About a couple of thousand people have been let go from local authority employment in the past few months. Yet there is work to be done that is not being done, like for example the work of cutting the waste high grass in local cemeteries in South Dublin County.
      The County and City Managers Association recently told the Oireachtas Committee on Environment, Heritage and Local Government that they have applied to FAS for the provision of work on local councils through something similar to the social employment schemes of the past.
      Not so sure you would agree with me that those local authority staff should not have been let go nor that the temporary staff that used to be employed for jobs like cutting grass in cemeteries and collecting junk should be employed now, but not employing these people has left a gap and people on the dole. Work schemes at least would give unemployed people that want an opportunity to work, build up a cv, get some experience, a chance. We could learn from the mistakes that were made regarding previous schemes such as those you mention. But many people like myself did go on from Social Employment Schemes to get work and Ruairi was the Minister that established them.

      Paul Krugman, James Galbraith, and many others are also persuasively demolishing those arguments that it was war production that brought America out of depression.

      Des,

      If it’s the voting in of Fianna Fail of the problem then it’s not the system that is the problem but rather as you have said numerous times yourself people need to be persuaded to vote for a different political approach. Talking about systems, albeit important in their own right, is just raising a red herring about why we are in the situation we are in now.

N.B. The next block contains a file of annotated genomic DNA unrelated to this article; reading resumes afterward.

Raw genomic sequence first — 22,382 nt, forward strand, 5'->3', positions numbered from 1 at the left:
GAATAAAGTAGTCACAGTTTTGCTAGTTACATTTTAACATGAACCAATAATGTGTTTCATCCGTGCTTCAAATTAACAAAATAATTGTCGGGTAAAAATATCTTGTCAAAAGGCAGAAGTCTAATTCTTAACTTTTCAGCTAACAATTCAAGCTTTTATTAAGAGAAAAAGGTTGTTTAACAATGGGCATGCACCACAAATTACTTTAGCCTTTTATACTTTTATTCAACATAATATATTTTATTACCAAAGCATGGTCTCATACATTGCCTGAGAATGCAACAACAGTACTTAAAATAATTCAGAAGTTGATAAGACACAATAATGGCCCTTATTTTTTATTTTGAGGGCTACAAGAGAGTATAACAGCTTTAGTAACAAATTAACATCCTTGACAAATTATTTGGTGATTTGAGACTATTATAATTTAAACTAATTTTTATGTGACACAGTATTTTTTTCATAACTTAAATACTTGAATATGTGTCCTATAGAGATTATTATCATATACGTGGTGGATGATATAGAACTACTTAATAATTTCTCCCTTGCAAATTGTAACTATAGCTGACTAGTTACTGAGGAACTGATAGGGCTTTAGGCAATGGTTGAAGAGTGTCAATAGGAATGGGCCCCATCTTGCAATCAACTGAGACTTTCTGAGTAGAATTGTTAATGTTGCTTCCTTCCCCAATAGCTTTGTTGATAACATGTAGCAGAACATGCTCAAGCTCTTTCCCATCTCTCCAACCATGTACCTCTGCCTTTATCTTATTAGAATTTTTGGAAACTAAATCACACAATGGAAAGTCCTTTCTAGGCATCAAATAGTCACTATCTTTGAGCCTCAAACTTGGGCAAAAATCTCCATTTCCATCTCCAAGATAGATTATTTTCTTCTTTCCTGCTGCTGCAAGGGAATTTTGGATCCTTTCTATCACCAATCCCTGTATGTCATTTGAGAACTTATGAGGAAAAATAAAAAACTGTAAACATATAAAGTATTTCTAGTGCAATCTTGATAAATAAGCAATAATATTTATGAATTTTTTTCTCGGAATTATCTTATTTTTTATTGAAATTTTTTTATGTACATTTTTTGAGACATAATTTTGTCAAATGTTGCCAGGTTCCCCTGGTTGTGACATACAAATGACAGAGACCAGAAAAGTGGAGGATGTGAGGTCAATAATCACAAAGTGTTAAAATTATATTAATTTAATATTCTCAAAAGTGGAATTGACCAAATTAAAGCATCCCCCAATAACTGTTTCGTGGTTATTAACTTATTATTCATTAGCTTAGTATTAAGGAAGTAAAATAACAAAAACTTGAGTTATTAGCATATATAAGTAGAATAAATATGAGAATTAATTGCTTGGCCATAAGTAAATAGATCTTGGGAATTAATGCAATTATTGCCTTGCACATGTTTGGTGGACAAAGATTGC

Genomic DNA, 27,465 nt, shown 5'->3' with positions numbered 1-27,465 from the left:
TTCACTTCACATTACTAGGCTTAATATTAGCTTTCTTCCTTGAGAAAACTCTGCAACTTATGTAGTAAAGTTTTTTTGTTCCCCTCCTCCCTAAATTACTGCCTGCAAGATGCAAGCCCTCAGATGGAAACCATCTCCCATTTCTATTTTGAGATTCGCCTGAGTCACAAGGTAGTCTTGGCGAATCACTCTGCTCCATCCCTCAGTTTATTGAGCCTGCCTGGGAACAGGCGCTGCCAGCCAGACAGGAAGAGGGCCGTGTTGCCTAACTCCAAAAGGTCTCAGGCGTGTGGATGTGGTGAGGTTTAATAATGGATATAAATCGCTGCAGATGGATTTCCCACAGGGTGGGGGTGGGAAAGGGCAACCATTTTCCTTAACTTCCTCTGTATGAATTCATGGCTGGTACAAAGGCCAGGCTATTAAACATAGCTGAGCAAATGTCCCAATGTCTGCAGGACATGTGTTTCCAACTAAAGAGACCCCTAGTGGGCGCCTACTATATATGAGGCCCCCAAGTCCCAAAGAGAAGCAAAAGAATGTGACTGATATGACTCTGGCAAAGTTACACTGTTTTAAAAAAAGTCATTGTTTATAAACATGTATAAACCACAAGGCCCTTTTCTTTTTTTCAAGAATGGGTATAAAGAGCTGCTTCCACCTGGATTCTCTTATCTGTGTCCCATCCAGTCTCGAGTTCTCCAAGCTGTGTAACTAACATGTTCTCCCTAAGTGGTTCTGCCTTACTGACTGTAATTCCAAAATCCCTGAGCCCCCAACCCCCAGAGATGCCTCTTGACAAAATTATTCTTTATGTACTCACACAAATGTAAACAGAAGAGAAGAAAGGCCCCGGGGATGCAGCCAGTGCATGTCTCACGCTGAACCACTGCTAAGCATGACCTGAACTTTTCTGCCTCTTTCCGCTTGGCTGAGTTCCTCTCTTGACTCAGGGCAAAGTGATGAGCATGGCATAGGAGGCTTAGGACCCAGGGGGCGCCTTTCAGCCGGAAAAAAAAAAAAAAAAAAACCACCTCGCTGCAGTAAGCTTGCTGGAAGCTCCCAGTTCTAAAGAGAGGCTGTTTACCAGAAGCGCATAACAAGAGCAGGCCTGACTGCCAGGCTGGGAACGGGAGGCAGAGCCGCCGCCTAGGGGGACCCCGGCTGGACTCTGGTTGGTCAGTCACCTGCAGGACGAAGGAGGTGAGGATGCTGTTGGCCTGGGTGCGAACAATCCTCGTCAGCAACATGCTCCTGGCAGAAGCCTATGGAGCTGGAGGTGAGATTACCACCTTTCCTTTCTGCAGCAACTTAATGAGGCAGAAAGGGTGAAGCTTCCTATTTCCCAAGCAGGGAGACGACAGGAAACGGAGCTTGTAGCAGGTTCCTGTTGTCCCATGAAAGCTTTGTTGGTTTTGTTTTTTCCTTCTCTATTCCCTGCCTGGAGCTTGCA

As for Clement Attlee – it wasn’t just him it was the Party he led, the Labour Party, that gave rise to a great legacy in just 6 years of Government, that survived even Thatcher. That’s what we need here – a Party that will decide that it will go into Government for the purpose of achieving a worthwhile legacy that will survive its being in Government.
      If there is a problem with governments in Ireland (and in Britain with New Labour I admit) that crosses political ideology, it is the use by political parties of terms in Government mainly to get back into Government. That is not a problem with our political system, it is an attitude problem and spin-doctoring is a huge feature of that type of Government.